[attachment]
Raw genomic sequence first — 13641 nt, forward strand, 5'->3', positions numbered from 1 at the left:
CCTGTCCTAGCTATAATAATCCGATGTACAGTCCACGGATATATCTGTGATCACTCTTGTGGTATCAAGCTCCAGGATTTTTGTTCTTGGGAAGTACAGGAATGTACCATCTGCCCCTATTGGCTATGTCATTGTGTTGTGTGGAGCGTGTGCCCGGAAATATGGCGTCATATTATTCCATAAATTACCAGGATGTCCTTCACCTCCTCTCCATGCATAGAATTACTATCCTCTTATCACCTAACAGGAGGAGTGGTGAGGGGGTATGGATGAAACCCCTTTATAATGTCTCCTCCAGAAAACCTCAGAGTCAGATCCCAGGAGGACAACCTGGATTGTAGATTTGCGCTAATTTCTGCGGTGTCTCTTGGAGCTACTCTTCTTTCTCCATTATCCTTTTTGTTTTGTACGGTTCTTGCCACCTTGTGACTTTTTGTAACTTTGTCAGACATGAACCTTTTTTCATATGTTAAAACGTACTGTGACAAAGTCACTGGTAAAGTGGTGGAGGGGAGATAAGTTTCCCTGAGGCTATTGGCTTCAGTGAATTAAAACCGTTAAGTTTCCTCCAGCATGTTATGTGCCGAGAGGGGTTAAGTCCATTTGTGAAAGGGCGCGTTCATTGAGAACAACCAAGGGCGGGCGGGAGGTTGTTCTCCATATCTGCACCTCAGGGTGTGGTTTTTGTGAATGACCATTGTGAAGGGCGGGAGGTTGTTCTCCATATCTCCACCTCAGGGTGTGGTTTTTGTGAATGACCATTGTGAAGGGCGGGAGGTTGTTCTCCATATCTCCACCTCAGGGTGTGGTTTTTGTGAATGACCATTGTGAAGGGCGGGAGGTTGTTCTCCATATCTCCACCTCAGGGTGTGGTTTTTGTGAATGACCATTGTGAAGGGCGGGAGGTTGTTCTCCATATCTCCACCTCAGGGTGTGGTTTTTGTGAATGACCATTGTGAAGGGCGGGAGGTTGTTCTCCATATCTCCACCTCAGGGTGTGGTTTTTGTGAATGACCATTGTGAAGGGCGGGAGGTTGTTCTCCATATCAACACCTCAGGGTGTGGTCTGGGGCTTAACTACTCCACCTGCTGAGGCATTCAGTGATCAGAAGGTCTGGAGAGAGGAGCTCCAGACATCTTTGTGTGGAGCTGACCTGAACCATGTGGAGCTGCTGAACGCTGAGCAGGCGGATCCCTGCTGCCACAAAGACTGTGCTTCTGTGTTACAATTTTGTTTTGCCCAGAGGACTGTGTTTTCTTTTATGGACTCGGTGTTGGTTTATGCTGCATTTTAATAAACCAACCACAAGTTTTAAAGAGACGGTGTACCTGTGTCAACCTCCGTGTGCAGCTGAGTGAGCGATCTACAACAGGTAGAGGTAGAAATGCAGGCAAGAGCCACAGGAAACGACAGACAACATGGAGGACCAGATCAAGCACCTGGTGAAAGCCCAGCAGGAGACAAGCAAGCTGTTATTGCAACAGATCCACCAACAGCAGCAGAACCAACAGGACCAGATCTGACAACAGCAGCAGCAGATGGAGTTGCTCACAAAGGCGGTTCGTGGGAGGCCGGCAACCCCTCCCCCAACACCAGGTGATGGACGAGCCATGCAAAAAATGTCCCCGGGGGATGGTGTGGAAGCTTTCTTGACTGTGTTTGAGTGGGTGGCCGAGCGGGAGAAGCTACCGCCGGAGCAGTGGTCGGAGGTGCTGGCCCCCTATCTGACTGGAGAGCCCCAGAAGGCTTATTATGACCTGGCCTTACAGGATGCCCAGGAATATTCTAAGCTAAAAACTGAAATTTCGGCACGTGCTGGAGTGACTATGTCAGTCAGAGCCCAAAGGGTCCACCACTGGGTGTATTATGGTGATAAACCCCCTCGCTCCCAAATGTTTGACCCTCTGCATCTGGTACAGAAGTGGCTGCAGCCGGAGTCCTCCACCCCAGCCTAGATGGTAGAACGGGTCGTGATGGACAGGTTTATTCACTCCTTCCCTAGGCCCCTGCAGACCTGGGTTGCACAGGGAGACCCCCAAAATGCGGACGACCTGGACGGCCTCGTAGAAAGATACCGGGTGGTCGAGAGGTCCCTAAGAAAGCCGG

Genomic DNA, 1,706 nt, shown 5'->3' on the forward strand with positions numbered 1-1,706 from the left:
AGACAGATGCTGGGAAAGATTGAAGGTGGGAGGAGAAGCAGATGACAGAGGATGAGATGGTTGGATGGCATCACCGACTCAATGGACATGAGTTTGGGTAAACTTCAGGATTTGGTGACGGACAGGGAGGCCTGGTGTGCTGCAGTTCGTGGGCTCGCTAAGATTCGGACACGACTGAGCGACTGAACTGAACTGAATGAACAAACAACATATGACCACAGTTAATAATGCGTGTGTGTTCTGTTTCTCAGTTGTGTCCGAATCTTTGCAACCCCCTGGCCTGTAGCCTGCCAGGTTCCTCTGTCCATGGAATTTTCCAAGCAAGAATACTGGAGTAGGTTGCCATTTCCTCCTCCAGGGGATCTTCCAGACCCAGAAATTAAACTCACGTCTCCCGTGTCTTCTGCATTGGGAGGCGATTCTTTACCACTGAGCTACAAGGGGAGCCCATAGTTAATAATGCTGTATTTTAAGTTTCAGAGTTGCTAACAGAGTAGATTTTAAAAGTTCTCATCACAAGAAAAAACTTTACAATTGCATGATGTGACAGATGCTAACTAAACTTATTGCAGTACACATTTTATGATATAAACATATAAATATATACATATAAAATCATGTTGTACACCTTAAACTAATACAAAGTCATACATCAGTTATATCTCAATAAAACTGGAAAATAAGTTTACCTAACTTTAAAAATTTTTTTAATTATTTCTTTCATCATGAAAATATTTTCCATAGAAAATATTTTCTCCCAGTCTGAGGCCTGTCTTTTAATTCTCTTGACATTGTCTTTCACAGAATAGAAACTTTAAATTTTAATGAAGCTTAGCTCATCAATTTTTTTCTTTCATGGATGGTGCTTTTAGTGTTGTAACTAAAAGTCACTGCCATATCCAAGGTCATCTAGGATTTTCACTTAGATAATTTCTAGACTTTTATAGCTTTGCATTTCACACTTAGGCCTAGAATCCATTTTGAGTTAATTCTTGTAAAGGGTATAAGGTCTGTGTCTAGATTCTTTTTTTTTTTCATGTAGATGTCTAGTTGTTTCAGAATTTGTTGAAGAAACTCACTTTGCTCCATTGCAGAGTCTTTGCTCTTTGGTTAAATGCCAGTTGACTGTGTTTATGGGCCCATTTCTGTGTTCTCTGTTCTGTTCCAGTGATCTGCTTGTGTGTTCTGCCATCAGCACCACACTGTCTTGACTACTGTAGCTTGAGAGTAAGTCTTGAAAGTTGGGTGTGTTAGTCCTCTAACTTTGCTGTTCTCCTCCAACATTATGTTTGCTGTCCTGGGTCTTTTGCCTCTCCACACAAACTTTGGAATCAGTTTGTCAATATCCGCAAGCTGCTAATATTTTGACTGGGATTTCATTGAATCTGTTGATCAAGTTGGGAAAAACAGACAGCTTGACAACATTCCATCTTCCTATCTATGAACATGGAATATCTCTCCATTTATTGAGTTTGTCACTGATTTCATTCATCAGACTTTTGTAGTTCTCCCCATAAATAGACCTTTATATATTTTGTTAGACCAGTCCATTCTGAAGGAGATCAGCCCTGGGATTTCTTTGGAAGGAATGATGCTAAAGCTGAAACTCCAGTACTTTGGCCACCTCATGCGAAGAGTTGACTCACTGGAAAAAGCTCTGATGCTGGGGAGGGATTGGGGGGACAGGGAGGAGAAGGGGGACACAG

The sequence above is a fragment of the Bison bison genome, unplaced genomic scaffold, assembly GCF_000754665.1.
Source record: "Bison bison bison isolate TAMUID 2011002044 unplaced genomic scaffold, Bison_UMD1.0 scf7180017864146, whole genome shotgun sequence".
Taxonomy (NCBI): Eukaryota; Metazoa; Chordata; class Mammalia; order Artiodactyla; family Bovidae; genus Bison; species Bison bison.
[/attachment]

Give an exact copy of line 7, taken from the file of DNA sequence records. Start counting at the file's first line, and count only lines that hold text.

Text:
Taxonomy (NCBI): Eukaryota; Metazoa; Chordata; class Mammalia; order Artiodactyla; family Bovidae; genus Bison; species Bison bison.